Can We Retire Carabao English?

I mean, like, please?

As if it weren’t bad enough that even people who try to make news reporting their living mangle the English language something awful, or that school kids are either incapable or unwilling to exert effort enough to carry on a conversation in English, do we really have to put up with primetime comedy like this?

These two entertainers are plenty talented, I’m sure. And I’m assuming they can belt out songs with the best of them. But recourse to comedy which consists of nothing more than uninspired puns intended to capitalize on erroneous interpretations and to set-up derision of the ‘other’ just isn’t funny anymore.

But this appeal to steer away from carabao english as a comedy routine isn’t about what I find funny, or don’t. De gustibus and all that. And like I said, I’ve got nothing against the Donita Nose or Tekla. Rather, my issue is with what I fear this continuing normalization of near-illiteracy might be doing to the viewing public.

In 2004, the National Literacy Trust – a British NGO – published a review of the literature on Television and Language Development in the Early Years. The review found that the available research indicated that vocabulary development is directly related to television content, and that “viewing by children of programming aimed at a general or adult audience is correlated with poor language development in pre-schoolers. Evidence suggests that children who are frequently exposed to such programmes tend to have a lower vocabulary, poorer expressive language and to engage in less TV-talk (i.e. talking about television) with adults. This is attributable to both the quality of the content on offer and the quantity of exposure to television more generally.”

Not that we actually need scientific studies to intuitively understand that children and pre-teens learn language – both in terms of comprehension and in expression – by example or, some would say, mimicry. So, this leads me to worry what the kids who watch these kinds of comedy routines are taking away from them. That bad English can be excused because it is funny?

Ordinarily,  I would say that parental supervision – as most of these comedy routines can be found in variety shows that carry PG ratings from the MTRCB – ought to have some sort of balancing effect. Unfortunately, how many parents actually take that sort of caveat seriously (Yes, YOU do. And you’re friends probably do too. But the audience reached by television is much much larger than just you and your friends, so put your hand down)? And anyway, the problem is that sometimes the parents themselves see nothing wrong with the example being shown and even embrace it. Sure it’s hilarious, but all they’re doing is reinforcing the negative examples that their children would be much better off not emulating.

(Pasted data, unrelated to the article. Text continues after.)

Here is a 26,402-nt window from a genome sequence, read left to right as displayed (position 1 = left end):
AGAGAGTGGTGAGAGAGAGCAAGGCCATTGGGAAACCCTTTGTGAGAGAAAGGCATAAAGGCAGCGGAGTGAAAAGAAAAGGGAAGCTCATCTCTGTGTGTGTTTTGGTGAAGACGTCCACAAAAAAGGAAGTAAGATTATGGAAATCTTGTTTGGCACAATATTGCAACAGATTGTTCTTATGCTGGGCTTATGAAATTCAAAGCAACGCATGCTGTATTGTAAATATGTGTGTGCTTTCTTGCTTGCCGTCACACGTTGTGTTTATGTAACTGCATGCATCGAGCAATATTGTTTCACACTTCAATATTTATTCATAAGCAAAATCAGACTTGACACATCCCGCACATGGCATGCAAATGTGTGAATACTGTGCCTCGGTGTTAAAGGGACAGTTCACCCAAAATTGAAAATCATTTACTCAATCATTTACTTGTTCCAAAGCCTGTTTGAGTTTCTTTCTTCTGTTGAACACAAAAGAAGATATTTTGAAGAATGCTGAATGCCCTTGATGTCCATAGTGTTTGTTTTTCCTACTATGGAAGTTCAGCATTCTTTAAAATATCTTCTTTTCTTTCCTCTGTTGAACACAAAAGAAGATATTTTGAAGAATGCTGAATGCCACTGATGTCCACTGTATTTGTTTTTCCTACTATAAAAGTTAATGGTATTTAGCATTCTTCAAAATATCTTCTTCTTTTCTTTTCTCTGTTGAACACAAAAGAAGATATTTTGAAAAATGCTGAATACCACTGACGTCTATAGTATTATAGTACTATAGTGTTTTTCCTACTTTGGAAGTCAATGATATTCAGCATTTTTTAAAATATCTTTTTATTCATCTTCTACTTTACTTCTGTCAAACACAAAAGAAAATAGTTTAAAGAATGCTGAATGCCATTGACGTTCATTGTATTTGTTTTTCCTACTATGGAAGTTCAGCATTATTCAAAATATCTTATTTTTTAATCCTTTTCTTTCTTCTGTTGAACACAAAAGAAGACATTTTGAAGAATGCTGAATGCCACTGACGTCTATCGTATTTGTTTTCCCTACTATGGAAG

In fact, one Filipino ex-pat has even written about the hazards posed by our broken english.

For us immigrants, our skill in speaking the English language is doubly important, not only in our job as we communicate with English speaking clients and co-workers, but also in our everyday life. In some hospitals where there is a proliferation of Filipino nurses, the use of non-English language is forbidden since it might mean life and death to some patients due to miscommunication, especially in the discharge of medication or operation of some medical equipments. The same is true in the military service where many Filipinos have enlisted. I was told that for one to be assigned to a torpedo room, one must be able to speak good and clear English, for a torpedo might be released erroneously towards a wrong target!

All good observations and true. Unfortunately, the rest of the article resorts to the kind of normalization thru humor that is all too depressingly familiar and which is precisely the point of this post.

I’m aware that pretty much the same objections can be raised against everything on television nowadays – from the casual sexism of news anchors to the black face used in some locally produced tv series. That’s certainly something that the appropriate agencies ought to be concerning themselves with. And when they do, I sure hope they start by retiring carabao english.


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